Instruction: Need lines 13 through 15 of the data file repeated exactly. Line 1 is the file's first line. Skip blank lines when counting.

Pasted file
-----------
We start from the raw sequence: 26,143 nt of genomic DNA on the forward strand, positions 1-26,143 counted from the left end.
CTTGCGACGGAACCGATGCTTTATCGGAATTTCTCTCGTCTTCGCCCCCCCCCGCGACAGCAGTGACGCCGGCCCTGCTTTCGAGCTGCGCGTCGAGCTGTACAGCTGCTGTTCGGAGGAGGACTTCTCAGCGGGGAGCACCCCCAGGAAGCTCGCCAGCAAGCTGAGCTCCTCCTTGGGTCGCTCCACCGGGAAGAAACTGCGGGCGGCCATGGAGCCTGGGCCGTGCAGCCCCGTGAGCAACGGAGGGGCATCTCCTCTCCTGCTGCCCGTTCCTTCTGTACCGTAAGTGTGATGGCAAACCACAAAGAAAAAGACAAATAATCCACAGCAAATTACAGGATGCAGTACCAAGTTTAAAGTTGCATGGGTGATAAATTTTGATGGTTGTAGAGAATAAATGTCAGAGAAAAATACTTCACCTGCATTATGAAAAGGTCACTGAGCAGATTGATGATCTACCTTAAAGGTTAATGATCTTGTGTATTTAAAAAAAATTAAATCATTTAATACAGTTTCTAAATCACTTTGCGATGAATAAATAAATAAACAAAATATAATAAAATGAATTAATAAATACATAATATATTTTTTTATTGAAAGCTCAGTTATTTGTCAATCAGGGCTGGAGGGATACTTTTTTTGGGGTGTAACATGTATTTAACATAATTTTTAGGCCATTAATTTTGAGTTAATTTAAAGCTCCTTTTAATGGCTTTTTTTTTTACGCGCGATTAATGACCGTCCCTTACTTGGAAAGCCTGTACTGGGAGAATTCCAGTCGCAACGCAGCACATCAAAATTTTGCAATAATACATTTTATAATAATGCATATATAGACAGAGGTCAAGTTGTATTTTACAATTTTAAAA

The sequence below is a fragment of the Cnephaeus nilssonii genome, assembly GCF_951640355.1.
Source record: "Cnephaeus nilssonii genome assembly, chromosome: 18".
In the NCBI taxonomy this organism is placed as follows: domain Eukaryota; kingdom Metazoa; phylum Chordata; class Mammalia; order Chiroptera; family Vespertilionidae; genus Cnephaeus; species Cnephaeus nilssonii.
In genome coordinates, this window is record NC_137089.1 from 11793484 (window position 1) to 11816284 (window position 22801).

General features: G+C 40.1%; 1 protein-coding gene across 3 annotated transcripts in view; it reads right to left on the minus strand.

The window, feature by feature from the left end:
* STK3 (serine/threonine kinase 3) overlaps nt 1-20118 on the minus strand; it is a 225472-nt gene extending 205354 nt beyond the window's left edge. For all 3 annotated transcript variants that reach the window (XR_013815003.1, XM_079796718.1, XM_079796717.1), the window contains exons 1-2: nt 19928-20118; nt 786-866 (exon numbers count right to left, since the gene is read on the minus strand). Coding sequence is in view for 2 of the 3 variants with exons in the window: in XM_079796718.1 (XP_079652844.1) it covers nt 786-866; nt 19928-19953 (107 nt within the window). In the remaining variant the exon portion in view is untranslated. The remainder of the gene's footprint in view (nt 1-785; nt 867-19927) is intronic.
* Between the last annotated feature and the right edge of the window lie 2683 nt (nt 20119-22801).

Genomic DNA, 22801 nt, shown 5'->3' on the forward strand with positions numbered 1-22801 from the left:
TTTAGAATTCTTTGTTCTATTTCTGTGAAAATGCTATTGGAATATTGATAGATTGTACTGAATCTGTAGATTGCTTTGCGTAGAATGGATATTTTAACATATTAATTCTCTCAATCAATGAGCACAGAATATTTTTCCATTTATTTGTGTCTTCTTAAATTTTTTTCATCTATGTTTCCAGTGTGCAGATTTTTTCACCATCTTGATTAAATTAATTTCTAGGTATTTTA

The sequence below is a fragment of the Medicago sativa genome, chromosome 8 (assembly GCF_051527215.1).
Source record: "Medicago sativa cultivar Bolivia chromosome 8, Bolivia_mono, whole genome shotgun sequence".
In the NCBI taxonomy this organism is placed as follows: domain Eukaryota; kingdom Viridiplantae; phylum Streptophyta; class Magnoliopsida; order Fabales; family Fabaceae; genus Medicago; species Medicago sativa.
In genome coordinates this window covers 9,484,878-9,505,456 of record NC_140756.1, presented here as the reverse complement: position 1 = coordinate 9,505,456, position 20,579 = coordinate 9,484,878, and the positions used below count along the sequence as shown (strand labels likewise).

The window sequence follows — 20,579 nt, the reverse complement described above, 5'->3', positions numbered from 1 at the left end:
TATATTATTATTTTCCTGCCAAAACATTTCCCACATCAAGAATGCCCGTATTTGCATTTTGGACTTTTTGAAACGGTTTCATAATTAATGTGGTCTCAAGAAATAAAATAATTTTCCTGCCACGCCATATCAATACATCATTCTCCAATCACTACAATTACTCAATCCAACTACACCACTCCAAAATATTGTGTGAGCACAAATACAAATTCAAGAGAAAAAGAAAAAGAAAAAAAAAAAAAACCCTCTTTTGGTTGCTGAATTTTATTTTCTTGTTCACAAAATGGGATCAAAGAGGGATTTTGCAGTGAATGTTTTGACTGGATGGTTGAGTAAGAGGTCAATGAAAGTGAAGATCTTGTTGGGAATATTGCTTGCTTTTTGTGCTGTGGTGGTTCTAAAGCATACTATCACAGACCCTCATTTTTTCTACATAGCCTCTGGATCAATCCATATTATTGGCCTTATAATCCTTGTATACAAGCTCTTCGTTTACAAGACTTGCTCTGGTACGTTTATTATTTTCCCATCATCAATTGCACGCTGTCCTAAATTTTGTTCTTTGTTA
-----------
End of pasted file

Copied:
The sequence below is a fragment of the Medicago sativa genome, chromosome 8 (assembly GCF_051527215.1).
Source record: "Medicago sativa cultivar Bolivia chromosome 8, Bolivia_mono, whole genome shotgun sequence".
In the NCBI taxonomy this organism is placed as follows: domain Eukaryota; kingdom Viridiplantae; phylum Streptophyta; class Magnoliopsida; order Fabales; family Fabaceae; genus Medicago; species Medicago sativa.